CALGARY – Albertans’ attitudes about divisive social issues such as abortion, same-sex marriage and doctor-assisted suicide continue to shift, with most provincial residents now “more progressive than traditional in their thinking,” says a new poll.
According to a Lethbridge College telephone survey of more than 1,000 adults this September, Albertans have a “progressive” attitude on a number of social questions.
The poll indicates Calgarians and southern Albertans from outside of the city are slightly more likely to say such social matters are personal decisions.
Lethbridge College political scientist Faron Ellis said although this appears counterintuitive due to the region’s reputation for social conservatism, he believes it can be explained by the contingent of southern Albertans who could be categorized as libertarians – people who have an entrepreneurial, individualist mindset.
“It’s more choice,” said Ellis, who oversaw the poll process. “Alberta tends to be on the leading edge when it comes to individual choice.”
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Across the province, 74 per cent of respondents agree Ottawa should continue to give same-sex marriages equal legal standing with traditional marriages. That’s up from 66 per cent in 2009.
“We’ve measured this in Lethbridge for 12 years and we’ve seen a complete reversal,” Ellis said on the same-sex marriage question. “Where it was two-to-one opposed, now it is two-to-one supportive.”
A strong majority of Albertans, 81 per cent, also say abortion is a matter of choice that should be decided between a woman and her doctor. That compares to 78 per cent in 2009.
There’s also been a significant change when it comes to Albertans’ attitudes on doctor-assisted suicide.
Only 64 per cent of Albertans said people with terminal illness should be allowed to legally access doctor-assisted suicide in 2009. That percentage now stands at 76 per cent.
Albertans also look slightly more favourably upon medical marijuana use compared to past years, but only 45 per cent of provincial residents believe cannabis should be decriminalized for recreational purposes.
Support for capital punishment for those convicted of first-degree murder has remained relatively flat, sitting at 60 per cent now compared with 59 per cent in 2009 – although people in southern Alberta, outside of Calgary, are more likely to favour the death penalty.
“Albertans are more progressive than traditional in their thinking on this cluster of issues,” concludes the poll.
The poll also found people who described themselves as very religious held onto the most traditional beliefs. On partisan grounds, Wildrose, Alberta PC and federal Conservative supporters were more likely to be traditional than Liberal and NDP supporters.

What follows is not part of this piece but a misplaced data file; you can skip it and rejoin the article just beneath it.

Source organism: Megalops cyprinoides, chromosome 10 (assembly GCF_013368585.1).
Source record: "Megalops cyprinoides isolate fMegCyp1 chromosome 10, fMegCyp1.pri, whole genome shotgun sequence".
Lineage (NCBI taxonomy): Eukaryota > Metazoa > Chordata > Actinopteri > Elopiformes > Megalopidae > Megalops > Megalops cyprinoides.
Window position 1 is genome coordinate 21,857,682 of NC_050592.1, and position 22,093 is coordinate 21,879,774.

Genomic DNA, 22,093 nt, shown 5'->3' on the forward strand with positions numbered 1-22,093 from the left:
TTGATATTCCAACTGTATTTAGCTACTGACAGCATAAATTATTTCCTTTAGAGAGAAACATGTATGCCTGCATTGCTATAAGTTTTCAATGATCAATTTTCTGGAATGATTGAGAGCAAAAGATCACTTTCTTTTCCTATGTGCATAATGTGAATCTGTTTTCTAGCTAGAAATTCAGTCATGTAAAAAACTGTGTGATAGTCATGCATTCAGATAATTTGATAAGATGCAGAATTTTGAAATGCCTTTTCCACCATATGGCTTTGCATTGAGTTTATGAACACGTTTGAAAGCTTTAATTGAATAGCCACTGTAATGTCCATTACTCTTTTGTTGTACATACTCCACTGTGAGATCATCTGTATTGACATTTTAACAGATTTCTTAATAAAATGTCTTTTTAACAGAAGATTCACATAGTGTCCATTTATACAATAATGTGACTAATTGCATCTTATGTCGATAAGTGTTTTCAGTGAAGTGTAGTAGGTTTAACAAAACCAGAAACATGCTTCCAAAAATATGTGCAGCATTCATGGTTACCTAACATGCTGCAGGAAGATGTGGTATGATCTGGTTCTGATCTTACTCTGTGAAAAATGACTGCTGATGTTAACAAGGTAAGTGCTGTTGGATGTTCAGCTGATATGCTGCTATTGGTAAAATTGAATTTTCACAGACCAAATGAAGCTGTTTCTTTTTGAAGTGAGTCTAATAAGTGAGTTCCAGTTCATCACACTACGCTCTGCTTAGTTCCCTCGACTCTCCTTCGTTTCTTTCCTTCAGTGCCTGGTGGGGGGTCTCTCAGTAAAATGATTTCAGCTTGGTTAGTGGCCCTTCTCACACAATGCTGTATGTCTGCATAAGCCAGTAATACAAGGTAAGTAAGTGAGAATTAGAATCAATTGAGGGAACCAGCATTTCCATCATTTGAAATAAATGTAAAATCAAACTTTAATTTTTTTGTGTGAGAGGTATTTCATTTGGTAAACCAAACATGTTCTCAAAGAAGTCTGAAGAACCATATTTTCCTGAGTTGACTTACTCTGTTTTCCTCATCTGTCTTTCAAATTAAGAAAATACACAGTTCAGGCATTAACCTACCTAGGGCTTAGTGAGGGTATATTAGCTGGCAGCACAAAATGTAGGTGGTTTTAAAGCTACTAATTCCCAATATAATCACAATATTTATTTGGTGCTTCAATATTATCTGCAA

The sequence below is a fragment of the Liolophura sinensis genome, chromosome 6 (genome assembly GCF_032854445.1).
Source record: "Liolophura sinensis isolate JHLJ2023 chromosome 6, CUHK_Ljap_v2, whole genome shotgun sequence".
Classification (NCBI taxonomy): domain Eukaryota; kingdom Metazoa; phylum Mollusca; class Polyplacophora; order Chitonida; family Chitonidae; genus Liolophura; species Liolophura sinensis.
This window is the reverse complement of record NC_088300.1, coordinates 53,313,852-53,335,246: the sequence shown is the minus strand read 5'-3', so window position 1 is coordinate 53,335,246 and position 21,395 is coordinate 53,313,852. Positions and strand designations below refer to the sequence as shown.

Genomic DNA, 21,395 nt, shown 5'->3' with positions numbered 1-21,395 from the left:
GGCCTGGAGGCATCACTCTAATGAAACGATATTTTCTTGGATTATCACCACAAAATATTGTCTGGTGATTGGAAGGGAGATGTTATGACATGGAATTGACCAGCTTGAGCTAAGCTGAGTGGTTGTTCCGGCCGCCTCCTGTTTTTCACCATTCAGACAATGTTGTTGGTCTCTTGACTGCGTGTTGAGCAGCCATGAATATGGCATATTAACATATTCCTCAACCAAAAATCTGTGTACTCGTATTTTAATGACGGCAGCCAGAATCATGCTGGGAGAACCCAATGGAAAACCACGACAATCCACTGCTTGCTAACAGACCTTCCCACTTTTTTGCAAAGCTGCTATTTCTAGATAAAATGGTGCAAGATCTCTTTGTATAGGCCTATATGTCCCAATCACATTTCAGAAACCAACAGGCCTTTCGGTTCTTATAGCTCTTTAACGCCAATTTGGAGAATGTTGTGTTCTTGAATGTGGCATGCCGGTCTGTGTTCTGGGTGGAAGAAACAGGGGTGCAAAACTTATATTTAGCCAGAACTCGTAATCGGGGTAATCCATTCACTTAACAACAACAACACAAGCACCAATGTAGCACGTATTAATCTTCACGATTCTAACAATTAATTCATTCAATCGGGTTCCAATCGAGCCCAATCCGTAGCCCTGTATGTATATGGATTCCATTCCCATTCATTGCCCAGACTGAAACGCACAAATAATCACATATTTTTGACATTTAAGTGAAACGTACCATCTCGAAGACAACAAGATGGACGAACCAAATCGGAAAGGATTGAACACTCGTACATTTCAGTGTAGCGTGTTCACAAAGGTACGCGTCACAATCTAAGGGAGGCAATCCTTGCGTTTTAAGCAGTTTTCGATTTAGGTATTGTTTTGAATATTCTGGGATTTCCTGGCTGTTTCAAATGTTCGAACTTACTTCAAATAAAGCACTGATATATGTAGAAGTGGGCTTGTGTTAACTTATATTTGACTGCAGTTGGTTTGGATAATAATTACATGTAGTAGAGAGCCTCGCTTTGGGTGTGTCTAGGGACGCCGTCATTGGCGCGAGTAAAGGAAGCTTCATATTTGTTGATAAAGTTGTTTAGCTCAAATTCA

Ellis said although Wildrose supporters are more likely to be traditional on these social issues – and the Wildrose formed the official Opposition by virtually sweeping southern Alberta – the poll also found that both Calgary and southern Alberta have more “progressive” views in many categories.
For instance, Calgarians are more likely to support same-sex marriage or abortion choice than other parts of the province.
In southern Alberta, 82 per cent of those polled believe terminally ill people should be able to ask their doctor for help to end their life – higher support than the Alberta public as a whole.
Kris Wells, a researcher at the University of Alberta’s Institute for Sexual Minority Studies and Services, said he would use caution in interpreting results relating to specific regions of the province, since the poll sample size there was small.
However, Wells said the real story is how Alberta has changed. Just nine years ago, then-premier Ralph Klein vowed to put every possible obstacle in the way of same-sex marriage in Alberta, saying he would invoke the Constitution’s notwithstanding clause.
Now, said Wells, “it’s a non-issue.”
“We’re moving away from our traditional understanding of the world,” Wells added.
University of Calgary cultural studies professor Rebecca Sullivan agreed: “It’s amazing how easily and quickly we turn the tables.”
In Lethbridge, Ellis noted these social issues have never driven major voting swings. Economic issues always trump social issues.
He said the only time that changes is when the economy is doing so well, voters have time to think about something other than finances.
Ellis warned however, a lack of trust on social issues could turn some voters off a particular political party.
The poll has a margin of error of plus or minus three percentage points, 19 times out of 20.
The survey of Albertans has also been statistically weighted to better reflect the demographic distribution of the population for gender and age.